Saving a leg at Wayne Memorial

New tech made it possible

Posted 3/3/22

HONESDALE, PA — Herbert Baker is banking on a titanium implant in his leg to help him walk again.

The 63-year-old Shohola man underwent two surgeries at Wayne Memorial Hospital to battle a …

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Saving a leg at Wayne Memorial

New tech made it possible

Posted

HONESDALE, PA — Herbert Baker is banking on a titanium implant in his leg to help him walk again.

The 63-year-old Shohola man underwent two surgeries at Wayne Memorial Hospital to battle a raging infection in his distal tibia—part of the bony structure of his ankle.

Dr. Glenn Woodley, the doctor of podiatry who performed this first-ever 3D custom-implant surgery at Wayne Memorial, said it was Baker’s “best hope to keep his leg and have it be functional again.”

Sometime after Baker broke his left leg and ankle in the 1990s, a wound developed and an insidious infection set in. The bone began to deteriorate and over the years, the damage got progressively worse. Antibiotics helped, but not enough.

In October of 2021, Baker and Dr. Woodley agreed to move ahead with the implant. The alternatives were to prescribe another intense course of antibiotics, which may or may not have worked, or amputate the leg below the knee.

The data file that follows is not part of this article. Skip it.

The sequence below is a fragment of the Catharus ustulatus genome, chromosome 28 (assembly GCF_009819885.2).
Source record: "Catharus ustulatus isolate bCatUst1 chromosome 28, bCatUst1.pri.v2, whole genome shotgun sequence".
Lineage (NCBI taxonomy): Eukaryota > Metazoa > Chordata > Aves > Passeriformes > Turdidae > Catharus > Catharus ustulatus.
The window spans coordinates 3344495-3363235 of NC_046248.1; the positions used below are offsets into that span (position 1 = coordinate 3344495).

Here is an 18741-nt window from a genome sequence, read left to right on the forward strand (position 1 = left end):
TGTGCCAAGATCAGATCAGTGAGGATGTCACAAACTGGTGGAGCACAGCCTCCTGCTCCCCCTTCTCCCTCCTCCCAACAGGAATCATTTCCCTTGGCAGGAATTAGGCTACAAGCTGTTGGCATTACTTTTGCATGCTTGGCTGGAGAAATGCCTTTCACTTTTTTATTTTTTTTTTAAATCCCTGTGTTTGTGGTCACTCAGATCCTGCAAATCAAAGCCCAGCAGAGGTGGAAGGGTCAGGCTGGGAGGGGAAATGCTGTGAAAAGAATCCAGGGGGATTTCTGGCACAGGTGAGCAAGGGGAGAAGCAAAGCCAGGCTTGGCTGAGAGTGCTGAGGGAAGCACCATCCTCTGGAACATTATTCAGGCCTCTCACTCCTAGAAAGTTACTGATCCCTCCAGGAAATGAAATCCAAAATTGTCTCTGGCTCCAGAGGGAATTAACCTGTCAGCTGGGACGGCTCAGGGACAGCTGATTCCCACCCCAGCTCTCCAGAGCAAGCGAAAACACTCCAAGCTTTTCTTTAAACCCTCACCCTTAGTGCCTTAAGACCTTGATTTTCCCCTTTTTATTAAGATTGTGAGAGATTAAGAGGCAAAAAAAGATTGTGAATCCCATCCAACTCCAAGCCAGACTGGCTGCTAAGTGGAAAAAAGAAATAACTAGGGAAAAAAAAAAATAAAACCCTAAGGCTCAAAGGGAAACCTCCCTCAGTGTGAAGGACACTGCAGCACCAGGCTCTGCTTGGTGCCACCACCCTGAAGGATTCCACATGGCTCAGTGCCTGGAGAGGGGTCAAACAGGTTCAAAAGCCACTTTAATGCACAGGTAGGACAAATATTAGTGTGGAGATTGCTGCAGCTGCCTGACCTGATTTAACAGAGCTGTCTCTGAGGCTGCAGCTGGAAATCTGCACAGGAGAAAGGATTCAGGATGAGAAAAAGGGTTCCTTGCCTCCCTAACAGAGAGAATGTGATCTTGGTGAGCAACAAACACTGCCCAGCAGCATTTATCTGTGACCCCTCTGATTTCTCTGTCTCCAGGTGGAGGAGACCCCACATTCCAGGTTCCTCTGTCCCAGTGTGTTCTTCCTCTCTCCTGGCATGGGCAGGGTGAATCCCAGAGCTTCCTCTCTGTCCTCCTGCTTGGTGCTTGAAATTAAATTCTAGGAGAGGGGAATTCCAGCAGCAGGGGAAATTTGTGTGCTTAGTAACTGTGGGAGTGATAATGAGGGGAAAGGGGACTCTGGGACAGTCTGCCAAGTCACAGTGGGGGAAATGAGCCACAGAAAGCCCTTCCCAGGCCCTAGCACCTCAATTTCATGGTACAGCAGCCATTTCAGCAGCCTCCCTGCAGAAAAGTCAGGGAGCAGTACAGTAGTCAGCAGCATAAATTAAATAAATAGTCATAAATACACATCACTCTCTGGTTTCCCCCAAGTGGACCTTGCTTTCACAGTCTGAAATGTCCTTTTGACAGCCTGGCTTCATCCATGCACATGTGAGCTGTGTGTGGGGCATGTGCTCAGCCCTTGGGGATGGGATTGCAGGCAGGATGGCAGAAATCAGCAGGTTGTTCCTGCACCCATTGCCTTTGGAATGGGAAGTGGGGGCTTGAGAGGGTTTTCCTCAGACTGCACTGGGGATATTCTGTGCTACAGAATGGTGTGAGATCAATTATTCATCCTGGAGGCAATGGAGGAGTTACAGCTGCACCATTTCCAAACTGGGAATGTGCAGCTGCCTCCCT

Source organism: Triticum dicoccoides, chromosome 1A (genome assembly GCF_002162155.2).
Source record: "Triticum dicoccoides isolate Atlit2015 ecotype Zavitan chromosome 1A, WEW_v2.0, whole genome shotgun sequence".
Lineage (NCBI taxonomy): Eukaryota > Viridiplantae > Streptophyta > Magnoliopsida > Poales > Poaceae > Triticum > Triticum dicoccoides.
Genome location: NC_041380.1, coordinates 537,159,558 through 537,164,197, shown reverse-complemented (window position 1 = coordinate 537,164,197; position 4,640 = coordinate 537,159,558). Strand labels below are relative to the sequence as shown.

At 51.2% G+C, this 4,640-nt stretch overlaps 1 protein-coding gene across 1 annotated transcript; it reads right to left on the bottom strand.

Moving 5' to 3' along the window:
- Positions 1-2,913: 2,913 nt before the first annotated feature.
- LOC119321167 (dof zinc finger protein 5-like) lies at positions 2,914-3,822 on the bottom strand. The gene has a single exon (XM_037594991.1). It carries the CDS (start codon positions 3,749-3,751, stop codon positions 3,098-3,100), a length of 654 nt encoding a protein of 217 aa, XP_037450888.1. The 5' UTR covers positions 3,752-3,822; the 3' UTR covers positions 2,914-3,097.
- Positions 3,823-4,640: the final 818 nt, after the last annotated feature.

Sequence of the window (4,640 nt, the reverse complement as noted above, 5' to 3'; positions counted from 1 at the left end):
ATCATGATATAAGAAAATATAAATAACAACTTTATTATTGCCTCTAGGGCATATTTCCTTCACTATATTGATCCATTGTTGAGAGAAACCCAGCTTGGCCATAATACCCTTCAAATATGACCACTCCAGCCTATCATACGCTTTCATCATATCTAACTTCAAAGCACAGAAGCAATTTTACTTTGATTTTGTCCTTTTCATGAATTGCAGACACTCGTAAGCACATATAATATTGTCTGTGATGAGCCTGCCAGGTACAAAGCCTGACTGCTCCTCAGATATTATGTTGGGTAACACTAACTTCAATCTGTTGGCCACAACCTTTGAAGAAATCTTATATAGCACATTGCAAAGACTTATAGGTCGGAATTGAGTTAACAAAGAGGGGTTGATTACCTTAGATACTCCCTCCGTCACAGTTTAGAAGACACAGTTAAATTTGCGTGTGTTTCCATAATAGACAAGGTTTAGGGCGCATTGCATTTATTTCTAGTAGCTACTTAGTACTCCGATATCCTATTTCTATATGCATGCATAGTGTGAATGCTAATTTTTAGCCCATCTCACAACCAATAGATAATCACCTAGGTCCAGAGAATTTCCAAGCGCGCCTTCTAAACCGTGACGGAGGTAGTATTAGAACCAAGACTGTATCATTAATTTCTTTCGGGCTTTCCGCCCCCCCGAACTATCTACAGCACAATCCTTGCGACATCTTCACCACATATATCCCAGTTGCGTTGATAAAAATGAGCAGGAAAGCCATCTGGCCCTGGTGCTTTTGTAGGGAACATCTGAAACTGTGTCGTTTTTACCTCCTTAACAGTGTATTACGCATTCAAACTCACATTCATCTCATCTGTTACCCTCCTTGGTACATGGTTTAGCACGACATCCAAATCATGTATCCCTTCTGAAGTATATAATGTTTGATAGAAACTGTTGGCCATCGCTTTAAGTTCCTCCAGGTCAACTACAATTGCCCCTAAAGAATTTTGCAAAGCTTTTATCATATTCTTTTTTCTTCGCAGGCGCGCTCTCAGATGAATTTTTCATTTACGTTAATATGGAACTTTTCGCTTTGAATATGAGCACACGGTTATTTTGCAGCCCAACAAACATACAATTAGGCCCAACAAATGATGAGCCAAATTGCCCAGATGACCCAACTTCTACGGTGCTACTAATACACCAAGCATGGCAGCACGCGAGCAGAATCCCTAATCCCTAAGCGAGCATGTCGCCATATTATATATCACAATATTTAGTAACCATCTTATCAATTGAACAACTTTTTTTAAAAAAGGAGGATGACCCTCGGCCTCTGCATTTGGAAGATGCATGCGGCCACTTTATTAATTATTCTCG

During the first surgery in October, Dr. Woodley removed all the infected bone, inserted antibiotic “spacers” to clear out any remaining infection and placed a large metal “fixator” around Baker’s leg to stabilize it in place of the missing bone.

Then Baker had to wait two months to be certain the infection had been vanquished and for the implant to be made. CT scans of his leg and both ankles were performed to be assured of an anatomical match.  

In December, Baker’s fixator was removed. Then he went back to the OR at Wayne Memorial, where Dr. Woodley placed the implant.

The tibia, which is the long bone of the lower leg, below the knee, has three parts: the proximal, shaft and distal section. Baker’s distal tibia was replaced by the implant.

“The implant is very lightweight and porous enough to allow for bony ingrowth,” said Dr. Woodley, “which will help stabilize the leg further.”  

Baker, who makes his living as a mechanic for a garbage business, still cannot put weight on his affected leg. He needs to wait 10-to-12 weeks post-surgery, which will mean sometime in March.

“I am really looking forward to that day,” said Baker. “It’s been a long haul.”

Dr. Woodley opened his practice last year at 3355 Lake Ariel Hwy. in Honesdale. He can be reached at 570/228-2990.

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